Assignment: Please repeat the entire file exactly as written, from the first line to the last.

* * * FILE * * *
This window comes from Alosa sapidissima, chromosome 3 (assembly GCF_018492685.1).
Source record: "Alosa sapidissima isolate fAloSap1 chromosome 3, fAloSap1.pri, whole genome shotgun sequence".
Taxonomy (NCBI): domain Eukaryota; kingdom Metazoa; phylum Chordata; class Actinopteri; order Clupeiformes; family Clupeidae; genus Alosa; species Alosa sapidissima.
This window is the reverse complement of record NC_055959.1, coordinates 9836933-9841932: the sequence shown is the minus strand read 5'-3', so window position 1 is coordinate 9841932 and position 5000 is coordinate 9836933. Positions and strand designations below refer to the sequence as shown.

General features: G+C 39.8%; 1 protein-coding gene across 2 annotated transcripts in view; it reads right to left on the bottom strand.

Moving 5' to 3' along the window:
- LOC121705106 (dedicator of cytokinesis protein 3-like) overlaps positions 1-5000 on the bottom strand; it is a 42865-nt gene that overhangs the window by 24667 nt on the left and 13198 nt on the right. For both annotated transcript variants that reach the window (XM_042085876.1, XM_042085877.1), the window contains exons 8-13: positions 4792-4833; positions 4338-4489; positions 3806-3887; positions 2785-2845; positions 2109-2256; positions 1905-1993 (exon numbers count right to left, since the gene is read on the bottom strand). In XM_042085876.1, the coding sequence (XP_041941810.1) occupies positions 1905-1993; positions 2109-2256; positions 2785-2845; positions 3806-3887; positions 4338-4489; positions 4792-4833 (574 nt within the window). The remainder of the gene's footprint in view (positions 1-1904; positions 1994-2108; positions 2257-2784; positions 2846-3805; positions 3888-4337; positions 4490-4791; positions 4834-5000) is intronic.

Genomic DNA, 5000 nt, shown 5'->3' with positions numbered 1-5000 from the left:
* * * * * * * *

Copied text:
This window comes from Alosa sapidissima, chromosome 3 (assembly GCF_018492685.1).
Source record: "Alosa sapidissima isolate fAloSap1 chromosome 3, fAloSap1.pri, whole genome shotgun sequence".
Taxonomy (NCBI): domain Eukaryota; kingdom Metazoa; phylum Chordata; class Actinopteri; order Clupeiformes; family Clupeidae; genus Alosa; species Alosa sapidissima.
This window is the reverse complement of record NC_055959.1, coordinates 9836933-9841932: the sequence shown is the minus strand read 5'-3', so window position 1 is coordinate 9841932 and position 5000 is coordinate 9836933. Positions and strand designations below refer to the sequence as shown.

General features: G+C 39.8%; 1 protein-coding gene across 2 annotated transcripts in view; it reads right to left on the bottom strand.

Moving 5' to 3' along the window:
- LOC121705106 (dedicator of cytokinesis protein 3-like) overlaps positions 1-5000 on the bottom strand; it is a 42865-nt gene that overhangs the window by 24667 nt on the left and 13198 nt on the right. For both annotated transcript variants that reach the window (XM_042085876.1, XM_042085877.1), the window contains exons 8-13: positions 4792-4833; positions 4338-4489; positions 3806-3887; positions 2785-2845; positions 2109-2256; positions 1905-1993 (exon numbers count right to left, since the gene is read on the bottom strand). In XM_042085876.1, the coding sequence (XP_041941810.1) occupies positions 1905-1993; positions 2109-2256; positions 2785-2845; positions 3806-3887; positions 4338-4489; positions 4792-4833 (574 nt within the window). The remainder of the gene's footprint in view (positions 1-1904; positions 1994-2108; positions 2257-2784; positions 2846-3805; positions 3888-4337; positions 4490-4791; positions 4834-5000) is intronic.

Genomic DNA, 5000 nt, shown 5'->3' with positions numbered 1-5000 from the left: